The United States and China have a very sharp disagreement on whether U.S. warships must first seek Beijing’s permission to operate in China’s economic zone. Beijing thinks they do, and has passed domestic legislation making such activity illegal. The United States thinks they do not, and continues to operate its warships in China’s zone, as it has always done. Most experts think the United States is on firmer legal footing and a majority of the world’s capitals align with the U.S. position, but China is not alone: 26 other countries insist on “home state consent” for foreign military activities in their zone.
However, China is the only state that has “operationally challenged” U.S. warships on multiple occasions. Where other countries lodge diplomatic protests, Chinese ships have forced dangerous confrontations at sea, and at least one in the air. For example:
From January through May, the South China Sea dispute continued to trend in a negative direction. Consistent with the pattern of developments over the past several years, the dispute continued to be characterized by an action-reaction dynamic in which attempts by one or other of the claimants – most notably, China, the Philippines and Vietnam – to uphold its territorial or jurisdictional claims led to protests and countermoves from the other claimants.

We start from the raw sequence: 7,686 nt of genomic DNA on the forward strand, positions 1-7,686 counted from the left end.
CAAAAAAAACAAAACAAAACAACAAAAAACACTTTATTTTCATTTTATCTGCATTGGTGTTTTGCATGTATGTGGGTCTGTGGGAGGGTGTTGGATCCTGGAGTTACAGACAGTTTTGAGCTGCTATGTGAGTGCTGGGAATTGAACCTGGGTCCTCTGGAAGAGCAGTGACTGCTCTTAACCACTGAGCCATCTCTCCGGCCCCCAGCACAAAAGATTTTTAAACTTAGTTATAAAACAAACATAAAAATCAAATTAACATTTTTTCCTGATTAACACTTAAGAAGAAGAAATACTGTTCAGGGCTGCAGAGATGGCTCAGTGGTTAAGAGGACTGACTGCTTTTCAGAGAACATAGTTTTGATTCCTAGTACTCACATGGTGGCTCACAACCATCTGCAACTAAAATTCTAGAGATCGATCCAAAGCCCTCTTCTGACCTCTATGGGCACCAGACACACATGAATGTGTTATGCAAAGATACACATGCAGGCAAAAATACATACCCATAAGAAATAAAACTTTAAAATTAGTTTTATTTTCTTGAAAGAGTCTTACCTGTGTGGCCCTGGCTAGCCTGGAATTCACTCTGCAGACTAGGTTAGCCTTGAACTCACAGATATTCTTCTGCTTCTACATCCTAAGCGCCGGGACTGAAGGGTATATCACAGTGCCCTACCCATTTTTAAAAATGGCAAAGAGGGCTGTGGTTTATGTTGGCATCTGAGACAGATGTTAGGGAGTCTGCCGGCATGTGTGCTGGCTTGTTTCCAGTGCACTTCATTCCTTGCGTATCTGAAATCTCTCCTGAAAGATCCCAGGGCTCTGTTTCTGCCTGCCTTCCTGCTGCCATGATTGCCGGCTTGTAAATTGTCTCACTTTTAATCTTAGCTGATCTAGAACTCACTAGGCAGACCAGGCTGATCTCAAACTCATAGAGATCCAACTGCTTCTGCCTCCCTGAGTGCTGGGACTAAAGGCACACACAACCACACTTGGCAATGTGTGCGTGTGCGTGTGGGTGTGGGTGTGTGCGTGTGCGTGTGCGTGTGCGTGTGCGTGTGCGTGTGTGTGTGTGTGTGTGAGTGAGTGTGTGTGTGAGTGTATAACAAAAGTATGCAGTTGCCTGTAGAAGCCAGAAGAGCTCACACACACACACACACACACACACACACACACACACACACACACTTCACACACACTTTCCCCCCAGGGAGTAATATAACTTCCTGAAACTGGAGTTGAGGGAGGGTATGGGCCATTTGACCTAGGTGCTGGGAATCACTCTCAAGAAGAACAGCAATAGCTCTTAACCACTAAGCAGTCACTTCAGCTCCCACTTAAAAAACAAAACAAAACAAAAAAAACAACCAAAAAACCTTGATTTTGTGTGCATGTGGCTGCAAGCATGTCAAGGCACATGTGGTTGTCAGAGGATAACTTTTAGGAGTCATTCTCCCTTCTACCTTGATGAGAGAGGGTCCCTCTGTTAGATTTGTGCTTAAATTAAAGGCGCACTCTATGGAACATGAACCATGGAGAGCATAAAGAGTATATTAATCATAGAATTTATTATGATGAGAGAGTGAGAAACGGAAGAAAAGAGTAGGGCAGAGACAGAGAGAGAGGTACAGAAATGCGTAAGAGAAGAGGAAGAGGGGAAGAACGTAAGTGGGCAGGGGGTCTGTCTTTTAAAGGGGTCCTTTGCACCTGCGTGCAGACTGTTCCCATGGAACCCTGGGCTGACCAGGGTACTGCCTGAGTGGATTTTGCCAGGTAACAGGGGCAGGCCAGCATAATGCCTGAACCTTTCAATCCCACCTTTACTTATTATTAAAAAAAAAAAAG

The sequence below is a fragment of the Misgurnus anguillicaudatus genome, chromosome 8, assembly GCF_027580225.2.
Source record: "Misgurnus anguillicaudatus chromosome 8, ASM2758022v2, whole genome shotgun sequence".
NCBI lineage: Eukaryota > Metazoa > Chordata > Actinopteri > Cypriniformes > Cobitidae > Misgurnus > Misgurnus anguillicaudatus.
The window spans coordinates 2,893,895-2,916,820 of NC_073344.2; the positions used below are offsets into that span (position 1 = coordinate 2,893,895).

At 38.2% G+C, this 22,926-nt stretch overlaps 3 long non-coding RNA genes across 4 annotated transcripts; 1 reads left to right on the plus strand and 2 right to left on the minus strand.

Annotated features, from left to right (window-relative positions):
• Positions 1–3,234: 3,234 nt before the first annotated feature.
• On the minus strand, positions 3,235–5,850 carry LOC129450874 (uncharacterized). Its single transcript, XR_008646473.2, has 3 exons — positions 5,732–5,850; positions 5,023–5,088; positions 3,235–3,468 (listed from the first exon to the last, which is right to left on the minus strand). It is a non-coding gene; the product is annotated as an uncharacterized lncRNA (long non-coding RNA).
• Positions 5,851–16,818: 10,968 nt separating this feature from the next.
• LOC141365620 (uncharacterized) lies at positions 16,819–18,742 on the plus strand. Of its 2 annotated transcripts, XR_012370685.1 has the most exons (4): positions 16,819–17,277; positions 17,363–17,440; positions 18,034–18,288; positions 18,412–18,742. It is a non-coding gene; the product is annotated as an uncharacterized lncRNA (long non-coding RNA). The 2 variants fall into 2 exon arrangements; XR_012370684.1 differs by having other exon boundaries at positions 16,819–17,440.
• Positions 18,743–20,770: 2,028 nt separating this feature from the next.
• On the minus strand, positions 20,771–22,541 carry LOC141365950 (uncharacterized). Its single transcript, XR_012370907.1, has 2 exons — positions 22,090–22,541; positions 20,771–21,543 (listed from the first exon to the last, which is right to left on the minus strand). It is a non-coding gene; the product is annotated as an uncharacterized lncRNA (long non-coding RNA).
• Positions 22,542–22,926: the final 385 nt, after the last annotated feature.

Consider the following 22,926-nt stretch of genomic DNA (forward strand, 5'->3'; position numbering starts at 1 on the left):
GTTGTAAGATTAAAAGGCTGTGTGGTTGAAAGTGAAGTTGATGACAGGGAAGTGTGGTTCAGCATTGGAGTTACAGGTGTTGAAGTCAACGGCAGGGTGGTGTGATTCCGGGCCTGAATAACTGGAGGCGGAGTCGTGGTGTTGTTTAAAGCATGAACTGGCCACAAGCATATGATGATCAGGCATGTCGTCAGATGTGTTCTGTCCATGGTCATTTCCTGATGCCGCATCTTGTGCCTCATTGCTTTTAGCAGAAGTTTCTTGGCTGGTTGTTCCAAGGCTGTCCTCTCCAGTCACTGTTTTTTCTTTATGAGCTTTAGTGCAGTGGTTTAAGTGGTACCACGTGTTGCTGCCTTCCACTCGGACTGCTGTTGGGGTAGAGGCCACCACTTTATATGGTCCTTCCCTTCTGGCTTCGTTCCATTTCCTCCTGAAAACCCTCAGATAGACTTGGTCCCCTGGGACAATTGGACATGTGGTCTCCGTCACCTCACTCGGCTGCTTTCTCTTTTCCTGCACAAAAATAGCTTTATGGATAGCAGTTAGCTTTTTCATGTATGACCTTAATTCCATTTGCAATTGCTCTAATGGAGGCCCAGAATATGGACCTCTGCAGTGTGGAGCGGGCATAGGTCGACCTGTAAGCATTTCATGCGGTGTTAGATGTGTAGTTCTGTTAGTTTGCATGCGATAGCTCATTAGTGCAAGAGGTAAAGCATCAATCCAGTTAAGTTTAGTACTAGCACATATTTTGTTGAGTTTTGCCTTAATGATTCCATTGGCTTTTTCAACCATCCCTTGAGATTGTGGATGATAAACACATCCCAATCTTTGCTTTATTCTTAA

Although the United Nations appointed a panel of judges to examine a Philippine legal challenge to China’s expansive claims in the South China Sea, and tentative steps were taken by China and the Association of Southeast Asian Nations (ASEAN) to begin talks on a code of conduct (CoC), there was little optimism that either of these processes would reduce tensions in the short term or provide an environment conductive to a resolution of the problem in the medium to long term.
Despite agreement by ASEAN and China to initiate talks on a CoC, developments in the first half of 2013 demonstrated that the overall trajectory of the South China Sea dispute keeps moving in the wrong direction. So long as the actions of the principal actors continue to be motivated by nationalist rhetoric, an unwillingness to compromise sovereignty claims and competition over access to maritime resources, there is little prospect that this trend will be reversed any time soon.